Familiar with US/State Constitutions, State/Federal Legislation, judgments, damages & remedies, internet research, Federal/State Civil Procedure, statutes of limitations, basic torts/contracts, basic administrative law, practice/procedure forms, & trial
This course concentrates on practice and procedure in the area of child custody, support, and visitation. Federal courts traditionally abstain from family law matters, considering state legislatures and local courts better suited for resolving family issues. As a result, state law is the primary law affecting the support and care of children in the United States. State law regarding children's issues in any given state is a collection of statutes and common law, labeled with topics such as marriage and family, husband and wife, family relations, divorce, guardian and ward, and support of minors. Because of the localized nature of family law, there is uniformity among the states on some principles, but also significant diversity in others. Applicable law, rules, procedures, and terminology may vary widely from state to state and within states from city to city.
Traditional models of child custody in divorce cases place the child with a custodial parent, while allowing visitation and imposing support obligations on the other parent. A modern trend in many jurisdictions dispenses with terms "custody" and "visitation" altogether, in favor of more flexible approaches to "parenting time" and "access" to children. Various aspects of custody are typically referred to as “parental responsibilities," and may be further divided into physical and legal responsibilities, or similar alternative terms. Where possible, these jurisdictions promote development of custom parenting plans tailored to the unique circumstances of the parties and the best interests of the children involved. However, from traditional models to modern innovation, through variations in practice and terminology, the basic underlying purpose of this area of practice is to maximize the child’s best interests and continuing relationships with parents and other adults.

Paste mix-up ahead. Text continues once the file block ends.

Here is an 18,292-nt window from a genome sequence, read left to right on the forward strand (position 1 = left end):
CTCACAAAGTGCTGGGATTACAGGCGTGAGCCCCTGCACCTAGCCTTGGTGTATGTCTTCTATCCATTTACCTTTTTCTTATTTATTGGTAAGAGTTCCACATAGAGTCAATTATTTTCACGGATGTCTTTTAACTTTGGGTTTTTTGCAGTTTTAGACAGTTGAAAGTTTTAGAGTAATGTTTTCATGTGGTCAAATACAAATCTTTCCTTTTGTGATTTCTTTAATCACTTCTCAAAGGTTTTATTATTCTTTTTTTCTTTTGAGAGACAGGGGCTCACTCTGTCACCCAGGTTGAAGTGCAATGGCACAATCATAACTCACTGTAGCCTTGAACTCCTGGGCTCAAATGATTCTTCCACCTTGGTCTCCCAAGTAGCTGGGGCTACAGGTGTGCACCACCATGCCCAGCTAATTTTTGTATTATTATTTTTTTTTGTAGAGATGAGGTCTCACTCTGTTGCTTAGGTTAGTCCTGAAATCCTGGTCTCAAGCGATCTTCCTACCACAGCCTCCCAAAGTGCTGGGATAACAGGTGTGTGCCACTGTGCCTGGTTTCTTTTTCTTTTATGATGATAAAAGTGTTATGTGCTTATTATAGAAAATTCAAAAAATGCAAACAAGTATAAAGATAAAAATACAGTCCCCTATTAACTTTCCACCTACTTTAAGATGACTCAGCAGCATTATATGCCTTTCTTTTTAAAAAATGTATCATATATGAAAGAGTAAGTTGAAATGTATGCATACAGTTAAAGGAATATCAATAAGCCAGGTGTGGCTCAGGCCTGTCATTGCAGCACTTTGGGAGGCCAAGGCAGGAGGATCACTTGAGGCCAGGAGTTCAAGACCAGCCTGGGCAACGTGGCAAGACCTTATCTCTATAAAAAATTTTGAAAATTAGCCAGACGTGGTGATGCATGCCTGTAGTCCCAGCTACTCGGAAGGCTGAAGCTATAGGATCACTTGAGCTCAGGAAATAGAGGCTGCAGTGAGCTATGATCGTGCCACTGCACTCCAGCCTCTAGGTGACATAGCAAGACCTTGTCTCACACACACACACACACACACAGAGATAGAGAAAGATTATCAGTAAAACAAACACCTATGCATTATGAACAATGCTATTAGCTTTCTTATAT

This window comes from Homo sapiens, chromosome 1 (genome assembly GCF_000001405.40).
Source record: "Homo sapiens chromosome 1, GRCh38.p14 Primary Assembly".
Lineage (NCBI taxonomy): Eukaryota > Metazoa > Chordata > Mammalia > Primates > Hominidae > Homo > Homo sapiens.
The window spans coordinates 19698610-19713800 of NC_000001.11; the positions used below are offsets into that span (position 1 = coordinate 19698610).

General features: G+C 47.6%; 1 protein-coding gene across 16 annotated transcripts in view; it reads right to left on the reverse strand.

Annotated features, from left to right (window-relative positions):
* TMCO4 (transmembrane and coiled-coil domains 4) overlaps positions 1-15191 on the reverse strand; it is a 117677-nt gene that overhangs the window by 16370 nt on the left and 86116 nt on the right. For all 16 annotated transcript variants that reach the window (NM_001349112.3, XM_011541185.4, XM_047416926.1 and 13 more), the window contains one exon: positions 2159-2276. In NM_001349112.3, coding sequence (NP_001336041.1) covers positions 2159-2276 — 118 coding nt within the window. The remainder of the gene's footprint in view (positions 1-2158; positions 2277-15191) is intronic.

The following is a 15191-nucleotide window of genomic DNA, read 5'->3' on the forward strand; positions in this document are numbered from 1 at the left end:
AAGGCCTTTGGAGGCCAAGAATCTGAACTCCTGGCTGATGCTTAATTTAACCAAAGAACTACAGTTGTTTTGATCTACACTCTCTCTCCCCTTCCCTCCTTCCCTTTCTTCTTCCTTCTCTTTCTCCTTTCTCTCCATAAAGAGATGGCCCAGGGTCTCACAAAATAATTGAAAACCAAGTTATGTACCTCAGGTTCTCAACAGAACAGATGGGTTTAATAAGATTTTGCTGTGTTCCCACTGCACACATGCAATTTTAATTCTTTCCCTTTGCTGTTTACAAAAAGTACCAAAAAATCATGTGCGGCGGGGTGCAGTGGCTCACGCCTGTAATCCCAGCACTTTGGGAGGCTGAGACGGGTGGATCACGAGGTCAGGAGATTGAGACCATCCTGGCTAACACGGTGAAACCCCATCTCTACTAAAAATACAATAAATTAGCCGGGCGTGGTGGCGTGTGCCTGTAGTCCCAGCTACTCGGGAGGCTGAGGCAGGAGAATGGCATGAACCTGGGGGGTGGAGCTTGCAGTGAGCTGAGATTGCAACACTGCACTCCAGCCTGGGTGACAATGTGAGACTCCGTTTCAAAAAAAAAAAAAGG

The course begins with the framework of applicable state, federal, and Constitutional law, followed by discussions of paternity, child custody jurisdiction and determinations; visitation rights and factors; child support obligations, guidelines, and jurisdiction; enforcement and modification of custody, support, and visitation orders within and outside the state of origin; state regulation of the parent-child relationship; and common litigation issues.
The APC Certification Board has determined that an ACP designation in Family Law will be awarded to Certified Paralegals who complete the following courses:
- Child Support, Visitation and Child Custody
- Division of Property
- Adoption and Assisted Reproduction
- Dissolution Case Management
Successful completion of all 4 courses will lead to a certification in Family Law. Upon completion of the individual courses, and all course requirements, qualified Certified Paralegals will receive an Advanced Paralegal Certification credential in the individual area.